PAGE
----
$100 Local Materials Challenge, Chris Reed, Yew Soprano Ukulele (Completed 5/18/12)

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$100 Local Materials Challenge, Chris Reed, Yew Soprano Ukulele (Completed 5/18/12)

Postby Chris Reed » Mon Apr 09, 2012 1:32 pm

This isn't a challenge on the money front, as I should come in well under $50, but the challenge will be completing on time. As a very amateur builder I spend a lot of time looking and thinking. And time fixing my mistakes.

The plan is to produce an English uke as it might have been done around 1920. The starting points are the Kumalae koa ukes from the 20s and 30s (this is mine):

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and the style used by the Portuguese immigrants of the 1890s like Dias, based on the Madeiran machete - my simplified version looks like this (cherry with walnut binding and FB):

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So this build will be frets direct into neck, no binding (unless the top/sides join goes horribly wrong, or it just looks unbalanced), using the 1890s body shape. Linings rather than kerfing, one-piece bridge also in yew, rosewood friction pegs, French polish finish.

The wood has arrived (enough here for two ukes):

Image

Draft budget:

Wood - $15
Pegs - $6
Fretwire - $3
Miscellaneous - $3
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Re: $100 Local Materials Challenge, Chris Reed, Yew Soprano Ukulele

Postby Chris Reed » Sun Apr 22, 2012 1:17 pm

A bit of a hiatus because I'd forgotten how toxic yew sawdust is. Cutting out the neck, and stroking my chin in thought, resulted in a certain amount of swelling and a fair bit of itching. No pictures, though, to spare the sensitive from pain.

Where I am now is that I have the top and back worked down from their original 4mm to about 1.7mm, and the neck is rough-shaped:

Image

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The next step is to thickness the sides to about the same, at which point I can start glueing bits together.
Last edited by Greg Robinson on Sun Apr 22, 2012 10:17 pm, edited 1 time in total.
Reason: Correcting image tags.
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Re: $100 Local Materials Challenge, Chris Reed, Yew Soprano Ukulele

Postby Chris Reed » Mon May 07, 2012 2:06 pm

And another break to recover from the allergic reaction to thicknessing, but over the last couple of days I'vemade some progress.

Sides have been bent on my baby light bulb bender:

ImageImage
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And I've glued neck to top, and also glued on bridgeplate and top bracing:

ImageImage

The bracing is just a rubbed joint, but note the high-tech clamping method for the bridge plate. Fortunately I have several copies of this book.

I also decided I'd need kerfed lining for the top/sides joint because of this method of construction, so I made the kerfing from a piece of beading from the DIY shop, using the kerfing attachments for my pullsaw (about 5 layers of tape is about right).

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With any luck I can make time this week to attach the sides, but I can't close the box until we get some dry weather as I have no humidity control. Once it's closed up, I might just be able to sprint and make the 31 May deadline.
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Re: $100 Local Materials Challenge, Chris Reed, Yew Soprano Ukulele

Postby Chris Reed » Thu May 10, 2012 12:50 pm

Made some progress over the last few days.

First I attached the sides and then glued in the kerfed lining which holds the top to the sides:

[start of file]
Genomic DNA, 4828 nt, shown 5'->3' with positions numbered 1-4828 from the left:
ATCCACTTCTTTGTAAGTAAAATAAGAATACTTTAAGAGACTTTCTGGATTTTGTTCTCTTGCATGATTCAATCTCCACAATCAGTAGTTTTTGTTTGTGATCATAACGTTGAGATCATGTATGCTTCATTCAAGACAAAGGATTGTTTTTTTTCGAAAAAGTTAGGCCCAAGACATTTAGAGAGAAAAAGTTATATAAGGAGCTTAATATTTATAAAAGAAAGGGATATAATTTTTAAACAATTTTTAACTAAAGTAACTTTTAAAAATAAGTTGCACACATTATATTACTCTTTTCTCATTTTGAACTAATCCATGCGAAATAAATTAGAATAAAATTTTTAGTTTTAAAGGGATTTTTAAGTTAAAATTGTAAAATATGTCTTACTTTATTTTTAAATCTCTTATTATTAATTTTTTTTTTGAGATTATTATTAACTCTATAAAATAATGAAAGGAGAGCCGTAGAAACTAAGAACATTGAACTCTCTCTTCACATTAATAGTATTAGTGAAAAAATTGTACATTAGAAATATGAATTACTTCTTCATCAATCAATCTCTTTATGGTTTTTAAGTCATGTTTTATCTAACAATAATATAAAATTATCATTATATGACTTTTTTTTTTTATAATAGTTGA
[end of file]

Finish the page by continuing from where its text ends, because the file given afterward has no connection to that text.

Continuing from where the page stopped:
ImageImage

Once the glue was dry, I had the job of tapering the sides from 2.5 inches at the tail to 2 inches at the heel.

First I mark out my line - masking tape seems to do the job better than anything else I've tried:

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And now the scary part, as I cut along the line. I try to saw on the tape itself, which slightly reduces the risk of splintering.

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Phew! It went OK, and I managed not to destroy the cut-off part which will make the linings for attaching the back.

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!0 minutes with a block plane and some sandpaper stuck to a block of MDF and I have a nice, level surface. Both front and back are completely flat, which makes constructing the box very much easier.

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The next step will be to glue in the back linings, make the single back brace, and then close the box. But we've had damp weather for the last 10 days or so - I'll get all ready, but need some dry days if I don't want the thing to crack and fall apart!
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Re: $100 Local Materials Challenge, Chris Reed, Yew Soprano Ukulele

Postby Chris Reed » Fri May 11, 2012 4:55 pm

The weather forecast is for the humidity to drop from the 80/90% it's been for the past week to 50% tomorrow and maybe 47% on Sunday afternoon. So, that's when the back will go on. I've now got it ready to that stage.

Linings from the offcuts of the sides are glued on and planed/sanded back:

Image

Note that I have cunningly removed the screwed in block over the soundhole. This really helps to keep the top flat while I glue the sides on, but it would be really embarrassing for it still to be there after the glue has set on the back!

Next I notch the linings for the back brace. I had a cunning idea, and put the brace in place with a couple of scraps of double-sided tape on its base.

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Position the back, press down, and hey presto the brace is in the right position.

Image

Pencil marks, remove tape, and then glue.

Tomorrow while the humidity drops I will go and fly my glider, and then Sunday is box-closing day.
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Re: $100 Local Materials Challenge, Chris Reed, Yew Soprano Ukulele